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Steno Signals #20 - NO soft landing unless central banks admit to disinflation
It is hard to find a single inflation indicator not rolling over, but there is ONE and that will be tricky to handle for the Fed. Meanwhile, European energy supplies are MUCH better than feared!
Looking through my catalogue of forward-looking models I struggle to find any which do not indicate inflation coming down. Yet we see no signs of central banks slowing down as they seem to fear a ‘74 Arthur Burns-like scenario.
With the unwavering - boarderlining stubborn - objective of tightening until demand is crushed, it becomes harder and harder to opt in on the soft-landing (fairy)tale. Will the FED regain its credibility and pull off a ‘Sully’-like landing? I believe it when I see it.
Meanwhile gas- and electricity prices keep falling in Europe and we have more of the same in store for us over the coming month or so in sharp contrast to the anglo-saxon doom and gloom reporting on Europe.
Let’s start the newsletter with an overview of some of my inflation indicators across important categories
Food - The staple’st of staples
Consumers around the globe, particularly in Europe, are displeased with current price levels due to recent surges in inflation - said diplomatically. The daily grocery shopping has become cumbersome for the most exposed and worst off financially. Luckily we see indications of some relief. Food-commodity prices are coming down quite sharply lately. The ‘FAO Food Price Index’ has come down roughly 15%, and given its close correlation and historical lag, it is due to impact the corresponding CPI - ultimately easing pressures on the end-consumer.
Chart 1: Commodities (food index) lead CPI (food and beverages)
Goods - PCE and Freight interlinked
Remember the supply chain crisis that everyone talked about in 2021? Yep, it feels long gone, and it honestly is long gone, if you allow freight rates to gauge the supply chain pressures. Freight rates matter for the price of most goods due to longer and longer supply chains having been built up through the globalization era.
Domestic (US) freight rates have come down sharply and they have a lead time of 3-4 months on the PCE Goods inflation index. Goods disinflation on local goods is coming up.. but what about goods produced in China?
Chart 2: Domestic freight rates versus goods
International freight rates, using Shanghai as a proxy, have fallen off a cliff bringing them down to the vicinity of 2020-levels. Imports of consumer goods to the US were worth 903.5bn USD in 2020 (37.5% of imports), and roughly 30% came from China, Japan or Germany. Adding the close correlation with goods-PCE to that, I don’t think it’s unreasonable to expect a matching decline in PCE and thus a spill over in headline CPI. Material disinflation on goods coming from China is on the cards soon.
Chart 3: International freight rates versus goods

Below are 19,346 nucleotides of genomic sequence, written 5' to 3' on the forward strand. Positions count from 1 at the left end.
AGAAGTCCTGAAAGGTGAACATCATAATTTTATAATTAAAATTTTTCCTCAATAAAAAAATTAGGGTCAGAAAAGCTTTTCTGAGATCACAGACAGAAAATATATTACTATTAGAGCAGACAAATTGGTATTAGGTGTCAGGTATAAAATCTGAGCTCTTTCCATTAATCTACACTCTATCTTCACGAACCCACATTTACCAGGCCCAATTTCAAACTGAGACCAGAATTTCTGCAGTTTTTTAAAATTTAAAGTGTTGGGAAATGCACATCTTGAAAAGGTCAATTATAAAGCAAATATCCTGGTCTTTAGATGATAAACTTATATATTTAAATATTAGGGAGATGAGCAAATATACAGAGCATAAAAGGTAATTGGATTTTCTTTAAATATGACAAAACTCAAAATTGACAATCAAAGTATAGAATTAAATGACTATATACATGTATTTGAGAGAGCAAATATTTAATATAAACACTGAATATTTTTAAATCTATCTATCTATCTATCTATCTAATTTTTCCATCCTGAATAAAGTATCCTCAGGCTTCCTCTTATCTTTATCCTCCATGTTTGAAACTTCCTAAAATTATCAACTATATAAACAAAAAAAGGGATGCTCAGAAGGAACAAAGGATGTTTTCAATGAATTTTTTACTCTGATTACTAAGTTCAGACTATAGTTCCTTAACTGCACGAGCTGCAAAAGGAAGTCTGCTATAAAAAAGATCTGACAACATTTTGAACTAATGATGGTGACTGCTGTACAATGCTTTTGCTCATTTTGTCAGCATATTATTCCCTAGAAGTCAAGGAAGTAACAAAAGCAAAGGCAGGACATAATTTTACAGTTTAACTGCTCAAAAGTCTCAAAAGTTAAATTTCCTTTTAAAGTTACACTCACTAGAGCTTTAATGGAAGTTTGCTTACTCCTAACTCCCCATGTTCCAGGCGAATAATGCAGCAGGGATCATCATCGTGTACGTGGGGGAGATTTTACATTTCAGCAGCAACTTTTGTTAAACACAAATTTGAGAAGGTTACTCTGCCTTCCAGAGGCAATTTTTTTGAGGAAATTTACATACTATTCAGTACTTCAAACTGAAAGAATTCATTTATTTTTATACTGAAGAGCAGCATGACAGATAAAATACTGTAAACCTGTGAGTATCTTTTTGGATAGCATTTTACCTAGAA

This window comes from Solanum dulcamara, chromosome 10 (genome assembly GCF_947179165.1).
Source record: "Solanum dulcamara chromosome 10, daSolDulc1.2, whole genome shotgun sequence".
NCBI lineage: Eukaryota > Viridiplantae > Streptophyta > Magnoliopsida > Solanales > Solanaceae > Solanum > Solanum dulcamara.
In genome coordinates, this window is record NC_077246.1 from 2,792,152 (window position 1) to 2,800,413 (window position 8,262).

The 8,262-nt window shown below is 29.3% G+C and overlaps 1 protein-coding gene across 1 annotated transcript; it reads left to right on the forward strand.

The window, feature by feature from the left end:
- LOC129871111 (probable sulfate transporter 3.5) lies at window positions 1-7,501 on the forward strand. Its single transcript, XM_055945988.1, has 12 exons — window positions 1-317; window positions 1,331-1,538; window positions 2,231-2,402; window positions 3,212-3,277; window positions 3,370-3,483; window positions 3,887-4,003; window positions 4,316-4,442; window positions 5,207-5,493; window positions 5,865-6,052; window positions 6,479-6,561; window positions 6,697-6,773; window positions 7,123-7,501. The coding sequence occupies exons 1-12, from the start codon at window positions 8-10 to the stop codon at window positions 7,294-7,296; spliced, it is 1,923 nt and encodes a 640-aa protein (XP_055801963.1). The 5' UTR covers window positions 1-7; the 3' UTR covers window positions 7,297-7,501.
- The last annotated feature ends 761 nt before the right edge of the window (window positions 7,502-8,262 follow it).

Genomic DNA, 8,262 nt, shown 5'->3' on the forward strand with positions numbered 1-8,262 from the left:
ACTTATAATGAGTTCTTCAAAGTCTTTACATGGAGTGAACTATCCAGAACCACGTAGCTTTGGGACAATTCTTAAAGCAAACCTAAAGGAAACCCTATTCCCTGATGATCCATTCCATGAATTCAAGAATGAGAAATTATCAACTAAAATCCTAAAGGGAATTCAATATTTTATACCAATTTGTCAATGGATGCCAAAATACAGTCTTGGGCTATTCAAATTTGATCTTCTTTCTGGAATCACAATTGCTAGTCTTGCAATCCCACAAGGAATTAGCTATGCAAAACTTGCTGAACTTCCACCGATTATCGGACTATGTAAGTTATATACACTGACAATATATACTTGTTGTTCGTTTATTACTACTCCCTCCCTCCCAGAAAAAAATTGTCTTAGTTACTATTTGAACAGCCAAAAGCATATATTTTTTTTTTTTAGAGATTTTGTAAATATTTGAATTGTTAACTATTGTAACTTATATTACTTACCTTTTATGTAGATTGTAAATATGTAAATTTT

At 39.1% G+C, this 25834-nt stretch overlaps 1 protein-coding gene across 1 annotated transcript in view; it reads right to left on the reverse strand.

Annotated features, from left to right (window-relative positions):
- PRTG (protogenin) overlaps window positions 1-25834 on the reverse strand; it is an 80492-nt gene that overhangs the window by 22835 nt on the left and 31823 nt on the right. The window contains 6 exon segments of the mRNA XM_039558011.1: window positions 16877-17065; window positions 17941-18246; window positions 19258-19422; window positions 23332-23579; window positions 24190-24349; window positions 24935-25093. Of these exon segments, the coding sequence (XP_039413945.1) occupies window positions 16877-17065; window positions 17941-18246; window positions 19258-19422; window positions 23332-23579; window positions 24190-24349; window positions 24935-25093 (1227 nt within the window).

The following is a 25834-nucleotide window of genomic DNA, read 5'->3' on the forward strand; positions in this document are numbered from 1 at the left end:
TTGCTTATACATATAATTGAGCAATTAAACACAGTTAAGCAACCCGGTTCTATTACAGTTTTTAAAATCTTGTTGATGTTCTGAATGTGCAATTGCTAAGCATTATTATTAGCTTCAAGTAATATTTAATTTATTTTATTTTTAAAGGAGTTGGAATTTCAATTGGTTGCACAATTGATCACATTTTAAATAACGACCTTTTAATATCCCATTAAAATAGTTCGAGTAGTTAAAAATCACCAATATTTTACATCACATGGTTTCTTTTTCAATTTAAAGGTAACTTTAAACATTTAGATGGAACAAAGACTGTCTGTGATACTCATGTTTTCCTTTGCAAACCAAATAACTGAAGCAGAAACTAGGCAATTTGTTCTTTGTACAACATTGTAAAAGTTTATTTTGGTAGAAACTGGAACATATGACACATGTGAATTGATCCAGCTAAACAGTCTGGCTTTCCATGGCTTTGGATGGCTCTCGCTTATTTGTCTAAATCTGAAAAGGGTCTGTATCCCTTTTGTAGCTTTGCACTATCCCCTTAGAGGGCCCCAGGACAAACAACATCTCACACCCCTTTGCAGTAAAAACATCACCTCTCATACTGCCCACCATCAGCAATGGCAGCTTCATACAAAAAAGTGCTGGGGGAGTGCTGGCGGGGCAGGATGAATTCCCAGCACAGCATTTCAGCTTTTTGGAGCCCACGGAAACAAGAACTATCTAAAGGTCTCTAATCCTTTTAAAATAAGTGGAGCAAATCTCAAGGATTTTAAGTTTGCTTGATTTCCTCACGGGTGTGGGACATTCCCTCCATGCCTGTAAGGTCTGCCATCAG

Wages and job openings - two sides of same coin
Having covered developments in costs of food and goods, let’s have a closer look at the development in wages and job openings. Is there a risk of a so-called wage/price spiral?
Job openings remain sky-high in the US, but they are far less elevated than the headline number suggests. Due to the work-from-home trend seen through the pandemic, companies have to post a job opening for the same job in various locations to ensure that the talent pool is exploited. This is a KEY reason behind the number of openings currently posted - a lot of double-counting.
Wages tend to follow openings, and if I am right on my double-counting thesis, then wages ought to follow openings sharply lower in 2023. So much for a wage-to-price spiral risk.
As wages currently cannot keep up relative to inflation, purchasing power is crushed, further decreasing demand for goods and services in the real economy. We now see companies warning halts to recruitment or even layoffs - my prediction is that we will see a sharp increase in unemployment in 2023 as the economy heads for recession.
Chart 4: Wages versus job openings
Shelter/housing costs - the odd one out
Cost of shelter is notoriously complex to approximate, and with the definition of ‘Owner’s equivalent rent’ (OER) the data is bound to be skewed. What is even trickier with the housing component of the CPI-basket, is its lag.
There is still a BIG gap between observed (Zillow) and surveyed rents with the latter being used in the CPI and we have recently seen how shelter/housing has been THE main driver of US inflation. Surveyed rents tend to lag the actual housing market by 12-18 months, which is an issue that the Fed is aware of, but yet refrain from admitting fully to in policy making. This rear-view-mirror-navigation poses a material risk to CB’s ‘overdoing it’.
Chart 5: Shelter costs have plenty of pick-up
When charting the derivative, i.e. the pace of the rent increase, we see that the observed rents are now fading fast, while the surveyed rent in the CPI is still increasing.
In other words, the only component currently truly driving up the CPI, is basically already falling, but it is just not reflected in the current methodology.
Chart 6: Diminishing rent increase